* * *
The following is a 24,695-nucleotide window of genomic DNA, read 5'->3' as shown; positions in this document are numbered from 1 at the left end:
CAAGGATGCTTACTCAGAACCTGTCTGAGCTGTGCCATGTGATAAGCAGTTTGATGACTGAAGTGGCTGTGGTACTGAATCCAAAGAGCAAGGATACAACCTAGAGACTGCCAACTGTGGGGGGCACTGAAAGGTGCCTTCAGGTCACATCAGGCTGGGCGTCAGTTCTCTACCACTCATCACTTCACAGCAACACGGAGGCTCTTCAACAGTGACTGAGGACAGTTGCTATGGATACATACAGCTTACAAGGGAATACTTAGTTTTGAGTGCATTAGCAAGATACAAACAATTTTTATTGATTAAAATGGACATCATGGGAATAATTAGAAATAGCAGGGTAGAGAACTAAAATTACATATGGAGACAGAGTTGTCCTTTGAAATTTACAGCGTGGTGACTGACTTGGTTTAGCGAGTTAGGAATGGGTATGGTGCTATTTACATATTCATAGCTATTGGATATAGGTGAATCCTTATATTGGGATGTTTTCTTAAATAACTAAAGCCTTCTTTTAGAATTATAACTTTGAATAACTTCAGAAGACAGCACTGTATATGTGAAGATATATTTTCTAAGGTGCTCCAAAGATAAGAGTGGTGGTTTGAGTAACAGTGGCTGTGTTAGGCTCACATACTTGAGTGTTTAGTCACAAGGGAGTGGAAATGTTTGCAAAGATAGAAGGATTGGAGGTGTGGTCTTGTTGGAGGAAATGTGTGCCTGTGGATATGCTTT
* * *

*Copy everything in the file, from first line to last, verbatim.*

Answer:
The following is a 24,695-nucleotide window of genomic DNA, read 5'->3' as shown; positions in this document are numbered from 1 at the left end:
CAAGGATGCTTACTCAGAACCTGTCTGAGCTGTGCCATGTGATAAGCAGTTTGATGACTGAAGTGGCTGTGGTACTGAATCCAAAGAGCAAGGATACAACCTAGAGACTGCCAACTGTGGGGGGCACTGAAAGGTGCCTTCAGGTCACATCAGGCTGGGCGTCAGTTCTCTACCACTCATCACTTCACAGCAACACGGAGGCTCTTCAACAGTGACTGAGGACAGTTGCTATGGATACATACAGCTTACAAGGGAATACTTAGTTTTGAGTGCATTAGCAAGATACAAACAATTTTTATTGATTAAAATGGACATCATGGGAATAATTAGAAATAGCAGGGTAGAGAACTAAAATTACATATGGAGACAGAGTTGTCCTTTGAAATTTACAGCGTGGTGACTGACTTGGTTTAGCGAGTTAGGAATGGGTATGGTGCTATTTACATATTCATAGCTATTGGATATAGGTGAATCCTTATATTGGGATGTTTTCTTAAATAACTAAAGCCTTCTTTTAGAATTATAACTTTGAATAACTTCAGAAGACAGCACTGTATATGTGAAGATATATTTTCTAAGGTGCTCCAAAGATAAGAGTGGTGGTTTGAGTAACAGTGGCTGTGTTAGGCTCACATACTTGAGTGTTTAGTCACAAGGGAGTGGAAATGTTTGCAAAGATAGAAGGATTGGAGGTGTGGTCTTGTTGGAGGAAATGTGTGCCTGTGGATATGCTTT